Spanning across three different timelines centuries apart, The History of Bees tells a rounded narrative of mankind’s industrialisation, from its hopeful beginnings in the 19th century to the sorry aftermath predicted by the late 21st. Through the parameter of our hardworking honey-making friends, Lunde explores the all too real repercussions of humanity’s continuous strive to mold nature to its whims.
Truly a masterful reflection on today’s society, A Week in December offers a snapshot into a variety of lives within the realms of modern London. Juxtaposed from the rich to the poor, the fanatic to the bemused, Faulks explores the subtle parts which can link otherwise vastly different lives.
Lustrum is the second of the Cicero trilogy, following on the story of one of the greatest orators of the late Roman Republic. Having energetically fought for his consulship in the first novel, Lustrum now tracks Cicero’s equally masterful term in office. Threatened by force, by wealth and by the Roman mob ever baying for blood, Cicero proves that even a new man can surpass his enemies and rise to the very heights of power in Rome.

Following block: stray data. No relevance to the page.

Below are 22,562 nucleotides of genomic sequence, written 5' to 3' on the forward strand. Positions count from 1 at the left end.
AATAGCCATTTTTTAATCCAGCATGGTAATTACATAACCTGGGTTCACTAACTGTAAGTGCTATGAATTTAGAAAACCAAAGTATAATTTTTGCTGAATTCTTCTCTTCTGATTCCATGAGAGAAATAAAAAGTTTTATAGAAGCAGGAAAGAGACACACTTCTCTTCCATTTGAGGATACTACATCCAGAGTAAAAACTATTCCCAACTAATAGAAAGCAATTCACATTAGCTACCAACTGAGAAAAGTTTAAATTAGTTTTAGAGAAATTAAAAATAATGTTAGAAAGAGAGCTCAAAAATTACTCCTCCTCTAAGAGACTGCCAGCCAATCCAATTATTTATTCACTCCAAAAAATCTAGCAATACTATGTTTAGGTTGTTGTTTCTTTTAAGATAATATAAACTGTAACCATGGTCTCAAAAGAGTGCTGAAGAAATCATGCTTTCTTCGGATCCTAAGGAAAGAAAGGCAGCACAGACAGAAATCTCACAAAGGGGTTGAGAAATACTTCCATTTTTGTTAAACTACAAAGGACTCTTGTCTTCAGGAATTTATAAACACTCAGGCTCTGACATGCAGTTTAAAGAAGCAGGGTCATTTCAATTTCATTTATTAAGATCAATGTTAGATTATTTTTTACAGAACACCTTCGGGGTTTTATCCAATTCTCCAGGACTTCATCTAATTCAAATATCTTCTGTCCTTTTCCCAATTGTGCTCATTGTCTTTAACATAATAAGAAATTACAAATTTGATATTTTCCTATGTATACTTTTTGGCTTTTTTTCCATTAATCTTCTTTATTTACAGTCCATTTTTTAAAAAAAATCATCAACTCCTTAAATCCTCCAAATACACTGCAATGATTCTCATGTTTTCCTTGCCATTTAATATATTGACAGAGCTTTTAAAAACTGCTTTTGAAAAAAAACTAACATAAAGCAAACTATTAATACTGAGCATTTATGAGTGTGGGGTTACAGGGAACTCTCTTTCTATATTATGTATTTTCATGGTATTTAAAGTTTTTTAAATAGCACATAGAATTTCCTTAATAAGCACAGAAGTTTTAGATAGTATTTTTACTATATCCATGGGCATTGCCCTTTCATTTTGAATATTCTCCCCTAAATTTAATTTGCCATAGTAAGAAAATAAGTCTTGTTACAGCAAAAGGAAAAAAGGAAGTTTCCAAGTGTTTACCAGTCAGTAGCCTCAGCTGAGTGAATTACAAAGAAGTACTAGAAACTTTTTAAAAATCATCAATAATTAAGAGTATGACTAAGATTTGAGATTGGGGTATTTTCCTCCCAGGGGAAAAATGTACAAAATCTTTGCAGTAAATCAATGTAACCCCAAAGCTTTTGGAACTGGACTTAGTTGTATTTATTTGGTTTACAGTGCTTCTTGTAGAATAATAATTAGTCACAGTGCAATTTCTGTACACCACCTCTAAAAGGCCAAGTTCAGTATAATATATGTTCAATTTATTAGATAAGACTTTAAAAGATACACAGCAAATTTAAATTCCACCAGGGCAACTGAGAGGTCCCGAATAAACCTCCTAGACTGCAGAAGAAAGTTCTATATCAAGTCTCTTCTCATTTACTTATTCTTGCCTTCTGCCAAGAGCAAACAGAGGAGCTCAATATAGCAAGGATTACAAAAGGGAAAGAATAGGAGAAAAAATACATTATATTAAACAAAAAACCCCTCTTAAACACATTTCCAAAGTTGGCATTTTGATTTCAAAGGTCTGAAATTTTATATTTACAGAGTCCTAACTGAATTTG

An earlier work of Saunders’, The Brief and Frightening Reign of Phil treads the familiar grounds of social commentary common to all his novels. With a particular abundance of the whimsical, strange and downright fantastical, this was certainly an interesting read.
What would life be like if the Allies had lost the Second World War? In an imaginative alternate reality, Philip K. Dick creates a world in which Japan occupies America, and the Nazis are moving their totalitarian conquest on to the solar system.
Unlike his other novels, affamed for their heartbreaking and tellingly brutal tales, And the Mountains Echoed forges a story of another kind of sadness.
A global hit, The Girl On the Train is yet another gripping addition to the plethora of thrillers lining the bestseller charts. With romance, scandal, death and despair, this novel certainly meets all the genre’s hallmarks with great impact.